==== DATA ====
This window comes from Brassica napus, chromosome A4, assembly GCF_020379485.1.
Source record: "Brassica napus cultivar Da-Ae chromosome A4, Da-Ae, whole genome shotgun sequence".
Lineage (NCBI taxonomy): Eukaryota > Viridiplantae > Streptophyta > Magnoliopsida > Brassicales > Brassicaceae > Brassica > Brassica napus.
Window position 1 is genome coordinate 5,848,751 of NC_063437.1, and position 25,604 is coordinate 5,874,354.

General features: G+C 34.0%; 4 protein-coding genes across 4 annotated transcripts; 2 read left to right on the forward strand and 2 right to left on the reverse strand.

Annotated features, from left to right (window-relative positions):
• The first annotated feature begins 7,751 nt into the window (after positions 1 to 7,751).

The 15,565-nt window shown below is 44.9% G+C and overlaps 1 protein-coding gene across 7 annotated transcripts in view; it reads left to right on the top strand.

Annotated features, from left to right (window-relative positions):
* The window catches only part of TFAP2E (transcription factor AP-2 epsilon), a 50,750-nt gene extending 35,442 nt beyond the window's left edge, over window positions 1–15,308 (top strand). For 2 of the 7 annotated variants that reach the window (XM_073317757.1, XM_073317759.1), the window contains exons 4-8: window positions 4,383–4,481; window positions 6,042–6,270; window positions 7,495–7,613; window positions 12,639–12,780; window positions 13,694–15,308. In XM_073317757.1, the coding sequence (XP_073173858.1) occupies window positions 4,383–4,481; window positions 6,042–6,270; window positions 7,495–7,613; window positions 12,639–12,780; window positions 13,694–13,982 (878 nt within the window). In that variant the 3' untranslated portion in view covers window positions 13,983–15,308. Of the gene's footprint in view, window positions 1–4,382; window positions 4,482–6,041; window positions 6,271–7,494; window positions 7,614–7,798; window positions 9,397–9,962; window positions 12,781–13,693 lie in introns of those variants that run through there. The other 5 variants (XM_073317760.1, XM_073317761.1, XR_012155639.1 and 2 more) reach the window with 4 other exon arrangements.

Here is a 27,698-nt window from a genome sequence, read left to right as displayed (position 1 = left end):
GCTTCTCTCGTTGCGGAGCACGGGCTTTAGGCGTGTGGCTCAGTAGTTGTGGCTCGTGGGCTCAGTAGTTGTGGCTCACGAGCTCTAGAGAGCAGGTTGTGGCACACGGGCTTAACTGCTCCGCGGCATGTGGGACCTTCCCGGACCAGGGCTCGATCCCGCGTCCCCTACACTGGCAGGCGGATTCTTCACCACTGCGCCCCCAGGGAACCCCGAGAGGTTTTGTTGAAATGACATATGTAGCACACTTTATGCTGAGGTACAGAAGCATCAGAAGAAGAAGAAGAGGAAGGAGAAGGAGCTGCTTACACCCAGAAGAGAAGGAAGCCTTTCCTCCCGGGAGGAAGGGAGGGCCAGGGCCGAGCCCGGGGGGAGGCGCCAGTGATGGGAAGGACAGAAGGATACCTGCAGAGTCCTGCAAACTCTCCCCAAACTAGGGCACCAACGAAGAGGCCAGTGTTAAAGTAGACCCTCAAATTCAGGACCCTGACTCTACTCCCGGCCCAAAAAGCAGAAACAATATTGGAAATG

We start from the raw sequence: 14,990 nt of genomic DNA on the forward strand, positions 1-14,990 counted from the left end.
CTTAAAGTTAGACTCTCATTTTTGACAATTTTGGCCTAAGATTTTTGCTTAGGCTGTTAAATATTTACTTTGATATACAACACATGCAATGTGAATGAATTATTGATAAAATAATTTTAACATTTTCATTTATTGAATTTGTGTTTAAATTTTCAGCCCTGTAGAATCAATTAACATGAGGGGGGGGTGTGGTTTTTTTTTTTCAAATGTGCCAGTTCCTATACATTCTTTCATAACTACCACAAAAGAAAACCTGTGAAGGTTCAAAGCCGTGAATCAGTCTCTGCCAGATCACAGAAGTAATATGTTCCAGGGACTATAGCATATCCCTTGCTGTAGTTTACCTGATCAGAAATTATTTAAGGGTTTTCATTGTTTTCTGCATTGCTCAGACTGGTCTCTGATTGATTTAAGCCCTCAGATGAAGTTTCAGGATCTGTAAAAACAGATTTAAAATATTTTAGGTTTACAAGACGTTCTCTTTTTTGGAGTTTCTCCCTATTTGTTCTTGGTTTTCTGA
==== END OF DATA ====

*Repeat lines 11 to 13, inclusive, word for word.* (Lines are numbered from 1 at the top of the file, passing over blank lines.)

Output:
Here is a 27,698-nt window from a genome sequence, read left to right as displayed (position 1 = left end):
GCTTCTCTCGTTGCGGAGCACGGGCTTTAGGCGTGTGGCTCAGTAGTTGTGGCTCGTGGGCTCAGTAGTTGTGGCTCACGAGCTCTAGAGAGCAGGTTGTGGCACACGGGCTTAACTGCTCCGCGGCATGTGGGACCTTCCCGGACCAGGGCTCGATCCCGCGTCCCCTACACTGGCAGGCGGATTCTTCACCACTGCGCCCCCAGGGAACCCCGAGAGGTTTTGTTGAAATGACATATGTAGCACACTTTATGCTGAGGTACAGAAGCATCAGAAGAAGAAGAAGAGGAAGGAGAAGGAGCTGCTTACACCCAGAAGAGAAGGAAGCCTTTCCTCCCGGGAGGAAGGGAGGGCCAGGGCCGAGCCCGGGGGGAGGCGCCAGTGATGGGAAGGACAGAAGGATACCTGCAGAGTCCTGCAAACTCTCCCCAAACTAGGGCACCAACGAAGAGGCCAGTGTTAAAGTAGACCCTCAAATTCAGGACCCTGACTCTACTCCCGGCCCAAAAAGCAGAAACAATATTGGAAATG

We start from the raw sequence: 14,990 nt of genomic DNA on the forward strand, positions 1-14,990 counted from the left end.